Author: Miriam E. Tucker

Pretreatment CD4 levels predicted response to induction chemotherapy among 97 patients with advanced laryngeal cancer, but not for 66 patients with advanced oropharyngeal cancer, according to a retrospective analysis of data from two clinical trials.

The two groups of head and neck cancer patients were enrolled in two identical prospective, phase II trials of induction chemotherapy and organ preservation, in which tumor response after one cycle of cisplatin and 5-fluorouracil was used to select those who would undergo surgery or definitive chemoradiation (J. Clin. Oncol. 2006;24:593-8 in laryngeal cancer; J. Clin. Oncol. 2008;26:3138-46 in oropharyngeal cancer).

Several lymphocyte subsets were measured before treatment via routine flow cytometry in peripheral blood in the laryngeal cancer patients, but only CD4 (helper cell) levels were significantly associated with chemotherapy response. Both absolute CD4 counts and CD4 percentages were higher among induction chemotherapy responders than nonresponders (P = .006 and P = .04, respectively).

Investigators also saw a trend for responders to have an increased percentage of CD3 cells (P = .13), decreased percentage of CD8 cells (P = .11), and higher CD4/CD8 ratios.

“Host immune parameters are important factors in treatment outcome, and may be useful in identifying subsets of patients with cancers that are responsive to organ-preserving therapy,” said Dr. Gregory T. Wolf, who presented the data at a head and neck cancer symposium sponsored by the American Society for Radiation Oncology.

“It is likely that immunobiology of head and neck cancers differ significantly by tumor site and predisposing factors,” added Dr. Wolf, a professor in the department of otolaryngology at the University of Michigan, Ann Arbor.

The median length of follow-up in the two studies was 7.9 years for the patients with laryngeal cancer and 6.6 years for those with cancer of the oropharynx. Disease-free survival was 86% at 3 years and 82% at 5 years for laryngeal cancer, and 78% at 3 years and 76% at 4 years for oropharyngeal cancer. The proportions responding to induction chemotherapy were 75% in the laryngeal cancer trial and 82% in the oropharyngeal cancer study.

In an interview, Dr. Wolf said that having two identical treatment trials provided an opportunity to determine whether correlations of pretreatment CD4 levels with chemoresponse differed by tumor site. When the laryngeal and oropharyngeal cancer patient groups were combined, higher CD4 levels were still associated with response, but this was primarily because of the strong correlation among the larynx cancer patients.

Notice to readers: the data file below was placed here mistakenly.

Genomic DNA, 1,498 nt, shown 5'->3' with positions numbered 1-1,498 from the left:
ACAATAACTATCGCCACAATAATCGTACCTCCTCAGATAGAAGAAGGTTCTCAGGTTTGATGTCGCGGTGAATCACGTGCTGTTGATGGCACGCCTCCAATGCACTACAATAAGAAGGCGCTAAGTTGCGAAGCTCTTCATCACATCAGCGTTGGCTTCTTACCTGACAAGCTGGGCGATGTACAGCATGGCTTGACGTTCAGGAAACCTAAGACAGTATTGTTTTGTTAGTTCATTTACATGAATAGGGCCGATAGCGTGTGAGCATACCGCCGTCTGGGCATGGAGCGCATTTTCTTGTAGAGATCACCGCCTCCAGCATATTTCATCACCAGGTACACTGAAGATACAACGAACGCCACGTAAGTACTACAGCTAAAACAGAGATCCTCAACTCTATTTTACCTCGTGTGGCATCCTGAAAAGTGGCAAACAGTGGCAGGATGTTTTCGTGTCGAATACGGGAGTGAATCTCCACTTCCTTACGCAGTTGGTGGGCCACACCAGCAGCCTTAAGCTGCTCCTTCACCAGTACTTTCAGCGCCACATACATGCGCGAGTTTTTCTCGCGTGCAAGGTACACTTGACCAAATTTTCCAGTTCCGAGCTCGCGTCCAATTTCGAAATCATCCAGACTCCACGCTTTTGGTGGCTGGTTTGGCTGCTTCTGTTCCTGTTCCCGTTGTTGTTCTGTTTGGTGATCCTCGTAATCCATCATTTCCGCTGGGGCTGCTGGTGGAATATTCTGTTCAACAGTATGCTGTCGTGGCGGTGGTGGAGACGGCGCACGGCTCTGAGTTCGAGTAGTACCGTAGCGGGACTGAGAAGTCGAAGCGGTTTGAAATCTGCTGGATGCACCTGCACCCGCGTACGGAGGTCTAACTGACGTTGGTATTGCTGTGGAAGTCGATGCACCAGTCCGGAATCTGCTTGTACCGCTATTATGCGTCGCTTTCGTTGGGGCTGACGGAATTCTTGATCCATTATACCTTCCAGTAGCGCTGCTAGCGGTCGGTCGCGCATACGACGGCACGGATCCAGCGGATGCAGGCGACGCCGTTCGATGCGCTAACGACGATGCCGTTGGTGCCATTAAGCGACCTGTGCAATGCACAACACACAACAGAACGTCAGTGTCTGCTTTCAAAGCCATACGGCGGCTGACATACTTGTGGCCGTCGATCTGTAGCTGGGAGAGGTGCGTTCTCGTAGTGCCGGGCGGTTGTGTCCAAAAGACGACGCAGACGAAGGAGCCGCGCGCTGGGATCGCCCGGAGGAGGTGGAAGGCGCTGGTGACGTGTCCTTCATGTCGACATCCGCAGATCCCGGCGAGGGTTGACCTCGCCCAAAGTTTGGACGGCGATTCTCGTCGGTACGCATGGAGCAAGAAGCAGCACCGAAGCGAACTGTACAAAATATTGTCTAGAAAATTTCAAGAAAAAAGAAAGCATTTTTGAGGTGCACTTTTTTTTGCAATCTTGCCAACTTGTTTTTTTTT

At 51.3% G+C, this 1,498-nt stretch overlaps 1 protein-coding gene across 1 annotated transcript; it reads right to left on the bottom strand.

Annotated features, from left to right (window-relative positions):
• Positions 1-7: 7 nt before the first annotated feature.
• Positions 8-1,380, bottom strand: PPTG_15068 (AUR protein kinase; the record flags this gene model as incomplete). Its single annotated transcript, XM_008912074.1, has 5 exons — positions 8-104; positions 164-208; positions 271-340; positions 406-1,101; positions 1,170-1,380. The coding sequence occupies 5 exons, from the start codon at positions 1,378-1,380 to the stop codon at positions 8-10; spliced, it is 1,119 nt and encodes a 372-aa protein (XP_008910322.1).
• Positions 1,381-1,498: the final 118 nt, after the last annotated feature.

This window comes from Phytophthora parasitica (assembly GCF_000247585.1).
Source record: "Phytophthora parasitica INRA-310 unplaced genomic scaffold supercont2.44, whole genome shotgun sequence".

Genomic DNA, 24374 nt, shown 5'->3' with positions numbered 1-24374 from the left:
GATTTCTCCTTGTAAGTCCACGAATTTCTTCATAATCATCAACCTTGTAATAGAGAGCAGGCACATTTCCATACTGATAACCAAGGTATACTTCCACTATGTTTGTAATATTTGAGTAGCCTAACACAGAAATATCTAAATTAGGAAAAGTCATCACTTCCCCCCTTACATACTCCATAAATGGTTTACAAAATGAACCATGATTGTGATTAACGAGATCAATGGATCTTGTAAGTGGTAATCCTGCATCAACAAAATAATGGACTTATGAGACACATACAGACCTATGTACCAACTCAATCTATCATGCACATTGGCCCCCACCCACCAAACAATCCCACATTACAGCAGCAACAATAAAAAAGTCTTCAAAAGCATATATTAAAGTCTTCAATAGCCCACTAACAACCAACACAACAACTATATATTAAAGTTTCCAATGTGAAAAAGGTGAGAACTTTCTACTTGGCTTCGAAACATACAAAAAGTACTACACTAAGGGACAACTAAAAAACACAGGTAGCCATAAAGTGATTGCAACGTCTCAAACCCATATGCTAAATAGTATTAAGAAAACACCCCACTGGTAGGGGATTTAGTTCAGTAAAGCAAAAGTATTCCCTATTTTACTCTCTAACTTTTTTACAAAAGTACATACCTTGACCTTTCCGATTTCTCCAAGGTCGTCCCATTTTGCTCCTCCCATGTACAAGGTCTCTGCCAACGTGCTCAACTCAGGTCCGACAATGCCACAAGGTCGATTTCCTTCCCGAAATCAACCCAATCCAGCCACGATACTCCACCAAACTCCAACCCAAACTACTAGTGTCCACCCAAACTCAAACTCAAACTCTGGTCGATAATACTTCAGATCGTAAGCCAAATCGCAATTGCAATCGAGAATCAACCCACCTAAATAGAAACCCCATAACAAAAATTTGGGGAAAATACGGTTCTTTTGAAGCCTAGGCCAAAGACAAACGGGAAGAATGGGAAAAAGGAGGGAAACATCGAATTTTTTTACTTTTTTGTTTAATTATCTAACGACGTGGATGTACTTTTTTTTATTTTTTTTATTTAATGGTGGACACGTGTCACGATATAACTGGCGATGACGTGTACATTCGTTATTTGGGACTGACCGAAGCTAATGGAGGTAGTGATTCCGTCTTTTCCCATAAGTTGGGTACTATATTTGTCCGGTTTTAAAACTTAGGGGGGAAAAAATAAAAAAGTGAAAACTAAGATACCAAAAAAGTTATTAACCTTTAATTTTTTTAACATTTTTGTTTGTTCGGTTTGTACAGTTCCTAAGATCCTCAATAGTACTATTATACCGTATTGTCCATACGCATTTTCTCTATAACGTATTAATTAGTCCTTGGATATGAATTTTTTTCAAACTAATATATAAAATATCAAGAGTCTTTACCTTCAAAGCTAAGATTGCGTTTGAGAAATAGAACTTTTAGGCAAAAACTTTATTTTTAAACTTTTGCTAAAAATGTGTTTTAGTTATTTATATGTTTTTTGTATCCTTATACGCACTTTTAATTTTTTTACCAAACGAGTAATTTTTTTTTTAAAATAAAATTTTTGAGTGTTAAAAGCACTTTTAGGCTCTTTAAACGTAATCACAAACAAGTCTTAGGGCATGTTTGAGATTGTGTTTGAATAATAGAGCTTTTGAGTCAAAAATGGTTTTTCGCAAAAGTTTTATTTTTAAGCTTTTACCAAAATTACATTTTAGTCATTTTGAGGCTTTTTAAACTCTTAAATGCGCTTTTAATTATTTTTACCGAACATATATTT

Statistical regression testing determined that for patients with oropharyngeal cancer, CD8 cells were more closely associated with chemotherapy response, but the relationship was not as strong as the strong correlation of CD4 levels among laryngeal cancer patients.

There was a trend toward improved survival by both CD4 percentage (P = .36) and absolute CD4 count (P = .15) in the laryngeal cohort, but not in the oropharyngeal cohort. None of the other lymphocyte subsets predicted survival in either group, Dr. Wolf said.

Results for the oropharyngeal cancer patients were further stratified by human papillomavirus status, and were combined with the laryngeal cancer group. Both lower CD4/CD8 ratio and higher CD8 levels were consistent with better prognosis among patients who were HPV positive (P = .02 and P = .06, respectively).

“We combined the results to get the largest sample size and [to see] if the relationship was independent of tumor site, since the biology of these cancers is so different. It was remarkable that the prediction differed by tumor site, with CD4 cells being predictive for larynx and CD8 cells predictive for oropharynx,” Dr. Wolf explained in an interview. This finding likely reflects the major biological differences between these cancers, and is why it was important to also include HPV status, he added.

Note: Dr. Wolf is a consultant for IRX Therapeutics, Inc.

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